Dhaka, Feb 22 : Bangladesh Prime Minister Sheikh Hasina Friday ordered authorities to relocate and remove all the chemical factories and warehouses in Old Dhaka after a massive fire killed at least 67 people in the congested historic part of the capital city.
The fast-moving fire swept through adjoining apartment buildings and chemical warehouses in Old Dhaka's congested Chawkbazar area on Wednesday night, killing 67 people and injuring several others, the latest such deadly blaze in the country.
The fire was triggered when a gas cylinder of a parked pickup truck exploded, which razed surrounding vehicles and the flames then quickly spread to five buildings, including a community centre where a wedding party was on, in the narrow Chawkbazar alley.
A four-storey building ‘Wahed Mansion' that suffered most damage had a dozen stores for perfumes and plastic goods. The fire spread rapidly due to the multiple chemical godowns that were situated in the area.
Large amount of canisters stored inside several buildings “became like bombs” amid the massive spreading fire, according to the investigators of a panel formed after the incident.
Earlier, Industries Minister Nurul Majid Mahmud Humayun said storage of chemicals had nothing to do with the fire started by a gas cylinder explosion. But the probe team disagreed.
“Of course there were lighter-fluid refill canisters inside the buildings. There were many other chemicals besides. All these inflammable materials catalysed the spreading of the fire,” Lt Col SM Zulfikar Rahman, a director of the Fire Service and Civil Defence, was quoted as saying by the bdnews.
“Perfume bottles were refilled here as well. These exploded and became like bombs during the fire," he said.
Rahman is part of a three-member probe team formed by the fire service authorities. They have been given a seven-day deadline for their report.
So far five committees have been formed to investigate the fire.
The fire service investigators also told reporters that chemicals were stored in the buildings without permit. Building codes were violated and there were no fire-extinguishing equipment in the neighbourhood.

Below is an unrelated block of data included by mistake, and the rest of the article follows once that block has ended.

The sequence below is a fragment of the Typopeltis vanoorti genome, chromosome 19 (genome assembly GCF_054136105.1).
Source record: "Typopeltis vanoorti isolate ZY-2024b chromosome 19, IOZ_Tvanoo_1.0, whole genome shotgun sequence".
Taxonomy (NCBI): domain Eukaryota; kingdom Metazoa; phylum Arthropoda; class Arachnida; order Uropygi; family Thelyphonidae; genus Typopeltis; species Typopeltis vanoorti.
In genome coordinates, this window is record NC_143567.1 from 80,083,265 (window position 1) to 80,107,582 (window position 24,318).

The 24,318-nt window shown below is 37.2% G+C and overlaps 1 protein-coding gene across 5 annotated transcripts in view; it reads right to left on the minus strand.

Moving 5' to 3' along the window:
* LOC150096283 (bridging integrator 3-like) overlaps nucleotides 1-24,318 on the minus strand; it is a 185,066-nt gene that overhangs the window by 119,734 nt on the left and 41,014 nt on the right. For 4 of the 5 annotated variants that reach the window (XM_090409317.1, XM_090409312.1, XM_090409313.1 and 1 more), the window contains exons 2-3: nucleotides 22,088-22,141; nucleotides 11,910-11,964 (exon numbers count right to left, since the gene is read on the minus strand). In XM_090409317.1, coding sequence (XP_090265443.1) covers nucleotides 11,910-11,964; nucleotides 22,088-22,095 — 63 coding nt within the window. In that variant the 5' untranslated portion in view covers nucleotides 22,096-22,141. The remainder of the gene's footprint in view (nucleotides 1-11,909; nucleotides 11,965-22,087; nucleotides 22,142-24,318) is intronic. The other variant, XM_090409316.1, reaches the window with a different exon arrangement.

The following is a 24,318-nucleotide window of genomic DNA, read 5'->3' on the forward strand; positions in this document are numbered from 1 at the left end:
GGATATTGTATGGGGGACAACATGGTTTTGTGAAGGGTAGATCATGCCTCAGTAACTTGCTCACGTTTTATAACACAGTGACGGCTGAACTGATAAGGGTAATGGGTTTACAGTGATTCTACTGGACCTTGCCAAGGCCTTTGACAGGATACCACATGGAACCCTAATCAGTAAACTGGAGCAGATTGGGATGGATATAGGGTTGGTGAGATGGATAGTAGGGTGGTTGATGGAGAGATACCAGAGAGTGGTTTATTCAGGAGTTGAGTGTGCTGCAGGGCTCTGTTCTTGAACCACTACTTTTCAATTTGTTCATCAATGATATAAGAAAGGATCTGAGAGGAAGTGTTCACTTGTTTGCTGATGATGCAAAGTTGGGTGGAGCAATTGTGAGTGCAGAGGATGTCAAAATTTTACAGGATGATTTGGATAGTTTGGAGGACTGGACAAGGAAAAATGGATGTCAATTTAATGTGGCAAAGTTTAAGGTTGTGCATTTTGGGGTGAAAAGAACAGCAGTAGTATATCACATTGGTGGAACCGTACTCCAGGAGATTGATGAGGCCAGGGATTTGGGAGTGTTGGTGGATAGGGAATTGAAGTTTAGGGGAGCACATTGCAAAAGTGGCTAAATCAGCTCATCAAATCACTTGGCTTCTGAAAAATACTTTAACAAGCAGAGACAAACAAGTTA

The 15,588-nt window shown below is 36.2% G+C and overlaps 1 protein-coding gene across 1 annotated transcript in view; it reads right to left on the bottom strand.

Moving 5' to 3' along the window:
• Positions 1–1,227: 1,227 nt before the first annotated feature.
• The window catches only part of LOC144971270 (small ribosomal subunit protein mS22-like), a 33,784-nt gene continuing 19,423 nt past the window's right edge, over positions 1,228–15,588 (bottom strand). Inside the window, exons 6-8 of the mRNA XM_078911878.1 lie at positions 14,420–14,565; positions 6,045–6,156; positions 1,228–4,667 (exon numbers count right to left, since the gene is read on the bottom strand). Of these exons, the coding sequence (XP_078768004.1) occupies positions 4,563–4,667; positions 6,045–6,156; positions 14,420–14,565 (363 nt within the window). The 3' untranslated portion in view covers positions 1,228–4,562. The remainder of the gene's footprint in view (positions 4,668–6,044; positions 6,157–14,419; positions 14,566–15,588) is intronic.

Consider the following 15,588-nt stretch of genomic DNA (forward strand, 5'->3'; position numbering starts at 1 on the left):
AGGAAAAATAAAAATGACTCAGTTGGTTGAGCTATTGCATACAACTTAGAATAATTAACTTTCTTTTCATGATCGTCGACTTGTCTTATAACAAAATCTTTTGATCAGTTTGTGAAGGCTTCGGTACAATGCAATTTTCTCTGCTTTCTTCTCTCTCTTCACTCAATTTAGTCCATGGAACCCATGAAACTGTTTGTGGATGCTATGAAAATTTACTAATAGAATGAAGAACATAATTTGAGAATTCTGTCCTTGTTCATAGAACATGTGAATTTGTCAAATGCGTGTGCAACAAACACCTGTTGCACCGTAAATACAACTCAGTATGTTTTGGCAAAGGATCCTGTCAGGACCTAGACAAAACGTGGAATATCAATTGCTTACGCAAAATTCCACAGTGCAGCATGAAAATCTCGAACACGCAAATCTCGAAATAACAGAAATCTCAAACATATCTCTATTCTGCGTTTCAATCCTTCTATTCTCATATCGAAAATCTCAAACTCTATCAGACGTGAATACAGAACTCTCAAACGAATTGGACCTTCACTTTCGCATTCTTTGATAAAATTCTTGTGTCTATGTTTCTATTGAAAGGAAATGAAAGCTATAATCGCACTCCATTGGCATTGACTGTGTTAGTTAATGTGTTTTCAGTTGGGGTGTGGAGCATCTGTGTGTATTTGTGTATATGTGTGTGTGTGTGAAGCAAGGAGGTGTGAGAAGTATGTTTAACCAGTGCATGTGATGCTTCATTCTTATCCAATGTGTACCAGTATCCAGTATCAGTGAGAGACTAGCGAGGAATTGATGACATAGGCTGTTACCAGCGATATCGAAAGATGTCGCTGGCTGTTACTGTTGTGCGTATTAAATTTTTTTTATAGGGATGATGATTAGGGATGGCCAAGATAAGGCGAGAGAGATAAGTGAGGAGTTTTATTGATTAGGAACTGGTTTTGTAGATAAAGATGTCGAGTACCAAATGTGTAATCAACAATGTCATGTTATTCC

Among the 67 killed, 24 were found at the bottom of the only staircase of Wahed Mansion. Rescuers found the charred bodies of the dead victims mangled together, including women and children.
Storing large amount of inflammable chemicals in the densely-populated part of the capital became a contentious issue after a similar blaze in Nimtali left 120 people dead in 2010.
Awami League General Secretary Obaidul Quader while addressing media on Friday after visiting the Dhaka Medical College Hospital, “After the Nimtoli incident in 2010, the government had evacuated some of chemical factories and storehouses from the area. But these businessmen are always coming back, re-establishing the factories which contain highly flammable materials thus risking the lives of thousands.”
"The prime minister has instructed Dhaka North City Corporation (DNCC) to immediately relocate the chemical factories and warehouses operating here," he added.
When asked about the deadline regarding the relocation process, Quader said: "We are yet to set a deadline for the relocation of all kinds of chemical shops and warehouses from this densely populated area. But it will happen soon."
Meanwhile, one of the victims' family has filed a case for causing death by negligence.
The case accuses the two sons of Hazi Abdul Wahed, who owned one of the five buildings damaged by the fire, and 10-12 unnamed individuals, Deputy Commissioner of Lalbagh Police Mohammad Ibrahim said.